When I told my brother Jarratt that I was starting to write about aging, he said, “I know this guy Bob Butler. Want an introduction?” I sure did. The pioneering gerontologist died yesterday. Butler was generous with preliminary advice, illuminating in a formal interview (he qualified, after all, as an octogenarian hard at work), magnanimous despite my lack of formal credentials, and unfailingly kind.
Jarratt lives in New Mexico and had sold the Butlers some land there, and Bob never failed to inquire after him.
During our formal interview I asked Butler what had surprised him about the aging process as he himself grew older. “Nothing,” he replied. The only thing is that I think one becomes less uneasy about death. I don’t know if that’s a surprise or not. You don’t become more afraid because you’re growing closer to death. At least I haven’t. When I was in the war at the tail end of World War II, since I knew everything and was invulnerable, there was no fear of death. I’d say that in the middle years I became more conscious of death. In fact Schopenhauer always said midlife is that point in time of life when you begin to think backwards from death instead of forward from birth, which I thought was a pretty shrewd observation.”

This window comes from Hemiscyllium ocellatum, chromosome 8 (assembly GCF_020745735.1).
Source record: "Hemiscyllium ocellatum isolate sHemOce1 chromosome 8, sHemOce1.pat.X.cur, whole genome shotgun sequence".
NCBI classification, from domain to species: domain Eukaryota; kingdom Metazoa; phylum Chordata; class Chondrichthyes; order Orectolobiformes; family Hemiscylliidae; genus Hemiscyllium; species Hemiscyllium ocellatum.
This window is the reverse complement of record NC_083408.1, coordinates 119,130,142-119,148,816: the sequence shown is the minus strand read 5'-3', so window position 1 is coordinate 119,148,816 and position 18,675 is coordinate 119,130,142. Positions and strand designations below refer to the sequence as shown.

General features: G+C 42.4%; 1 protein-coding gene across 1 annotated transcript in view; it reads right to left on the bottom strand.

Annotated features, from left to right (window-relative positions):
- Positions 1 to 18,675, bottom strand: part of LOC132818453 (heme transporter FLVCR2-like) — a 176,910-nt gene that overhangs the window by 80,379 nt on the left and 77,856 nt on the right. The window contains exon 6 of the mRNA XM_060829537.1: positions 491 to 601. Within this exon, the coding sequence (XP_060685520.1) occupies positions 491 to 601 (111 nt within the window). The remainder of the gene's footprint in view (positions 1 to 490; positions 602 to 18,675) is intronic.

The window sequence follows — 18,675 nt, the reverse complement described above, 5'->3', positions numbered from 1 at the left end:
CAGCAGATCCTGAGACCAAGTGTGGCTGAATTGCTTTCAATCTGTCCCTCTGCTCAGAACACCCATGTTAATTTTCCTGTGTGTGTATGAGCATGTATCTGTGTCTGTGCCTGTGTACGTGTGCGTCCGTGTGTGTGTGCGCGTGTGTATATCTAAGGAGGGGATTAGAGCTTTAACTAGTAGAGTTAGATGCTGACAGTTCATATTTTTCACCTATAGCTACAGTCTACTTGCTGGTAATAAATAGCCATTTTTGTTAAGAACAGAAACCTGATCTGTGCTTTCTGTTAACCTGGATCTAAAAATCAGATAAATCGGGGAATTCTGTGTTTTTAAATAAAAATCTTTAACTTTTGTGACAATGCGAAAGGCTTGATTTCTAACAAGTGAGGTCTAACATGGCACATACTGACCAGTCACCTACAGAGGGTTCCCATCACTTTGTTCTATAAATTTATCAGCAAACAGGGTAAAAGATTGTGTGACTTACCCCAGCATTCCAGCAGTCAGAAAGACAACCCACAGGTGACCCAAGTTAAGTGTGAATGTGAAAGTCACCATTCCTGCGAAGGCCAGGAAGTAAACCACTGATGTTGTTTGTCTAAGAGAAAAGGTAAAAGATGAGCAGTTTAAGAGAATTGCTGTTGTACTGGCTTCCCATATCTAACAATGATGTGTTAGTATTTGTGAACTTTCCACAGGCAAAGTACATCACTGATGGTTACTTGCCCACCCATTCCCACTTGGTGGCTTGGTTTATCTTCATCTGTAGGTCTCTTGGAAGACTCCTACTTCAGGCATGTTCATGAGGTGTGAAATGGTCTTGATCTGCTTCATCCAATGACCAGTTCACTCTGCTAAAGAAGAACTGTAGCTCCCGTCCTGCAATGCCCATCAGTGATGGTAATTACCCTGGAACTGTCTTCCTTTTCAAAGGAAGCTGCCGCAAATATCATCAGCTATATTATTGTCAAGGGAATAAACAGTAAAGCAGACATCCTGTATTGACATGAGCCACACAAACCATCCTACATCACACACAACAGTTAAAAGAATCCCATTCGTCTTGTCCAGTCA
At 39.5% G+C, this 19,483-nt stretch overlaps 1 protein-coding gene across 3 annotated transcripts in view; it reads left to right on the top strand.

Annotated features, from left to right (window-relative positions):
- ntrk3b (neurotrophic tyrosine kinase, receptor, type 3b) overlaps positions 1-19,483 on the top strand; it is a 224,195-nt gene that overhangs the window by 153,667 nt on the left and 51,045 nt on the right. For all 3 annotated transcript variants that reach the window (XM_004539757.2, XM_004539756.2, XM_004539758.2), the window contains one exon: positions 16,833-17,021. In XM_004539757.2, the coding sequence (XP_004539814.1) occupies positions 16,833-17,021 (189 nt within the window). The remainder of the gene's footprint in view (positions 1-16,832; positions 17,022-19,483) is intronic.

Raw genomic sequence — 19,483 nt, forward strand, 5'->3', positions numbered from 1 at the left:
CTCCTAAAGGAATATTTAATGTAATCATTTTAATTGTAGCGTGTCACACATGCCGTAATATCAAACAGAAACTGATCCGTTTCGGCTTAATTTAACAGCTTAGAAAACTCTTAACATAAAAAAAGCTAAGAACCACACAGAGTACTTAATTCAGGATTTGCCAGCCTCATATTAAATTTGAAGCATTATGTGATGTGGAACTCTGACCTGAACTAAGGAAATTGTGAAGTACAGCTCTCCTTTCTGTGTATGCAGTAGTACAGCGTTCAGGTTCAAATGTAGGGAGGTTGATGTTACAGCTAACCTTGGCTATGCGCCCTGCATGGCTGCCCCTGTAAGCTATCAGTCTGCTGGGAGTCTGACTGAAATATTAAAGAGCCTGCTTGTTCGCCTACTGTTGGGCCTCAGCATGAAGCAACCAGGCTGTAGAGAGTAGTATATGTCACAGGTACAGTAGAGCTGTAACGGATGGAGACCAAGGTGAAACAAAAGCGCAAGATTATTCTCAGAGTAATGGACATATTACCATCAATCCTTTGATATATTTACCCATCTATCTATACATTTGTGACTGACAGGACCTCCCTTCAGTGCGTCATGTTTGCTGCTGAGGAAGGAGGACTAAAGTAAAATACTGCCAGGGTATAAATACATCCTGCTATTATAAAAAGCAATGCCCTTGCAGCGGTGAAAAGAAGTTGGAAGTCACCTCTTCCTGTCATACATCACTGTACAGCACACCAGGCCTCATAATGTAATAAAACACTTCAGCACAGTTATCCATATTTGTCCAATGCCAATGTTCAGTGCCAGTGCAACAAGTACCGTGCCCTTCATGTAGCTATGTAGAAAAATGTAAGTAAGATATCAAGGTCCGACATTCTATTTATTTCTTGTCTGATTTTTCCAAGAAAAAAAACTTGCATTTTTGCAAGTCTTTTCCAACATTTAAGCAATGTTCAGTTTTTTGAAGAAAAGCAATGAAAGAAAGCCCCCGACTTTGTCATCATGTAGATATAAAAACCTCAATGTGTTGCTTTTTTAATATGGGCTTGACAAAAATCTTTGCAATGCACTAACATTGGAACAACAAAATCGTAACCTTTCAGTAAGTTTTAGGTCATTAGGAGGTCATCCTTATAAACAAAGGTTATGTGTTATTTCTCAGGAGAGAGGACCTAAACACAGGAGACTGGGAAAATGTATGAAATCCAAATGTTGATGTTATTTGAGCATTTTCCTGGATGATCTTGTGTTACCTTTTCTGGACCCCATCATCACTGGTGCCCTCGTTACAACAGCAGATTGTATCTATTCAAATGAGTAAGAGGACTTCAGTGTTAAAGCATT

Butler seemed in fine form at last month’s Age Boom Academy, and I’m glad he went out with his boots on, so to speak. He was a tireless champion of human rights for people of all ages. I’m lucky to have known him, and sad he is gone.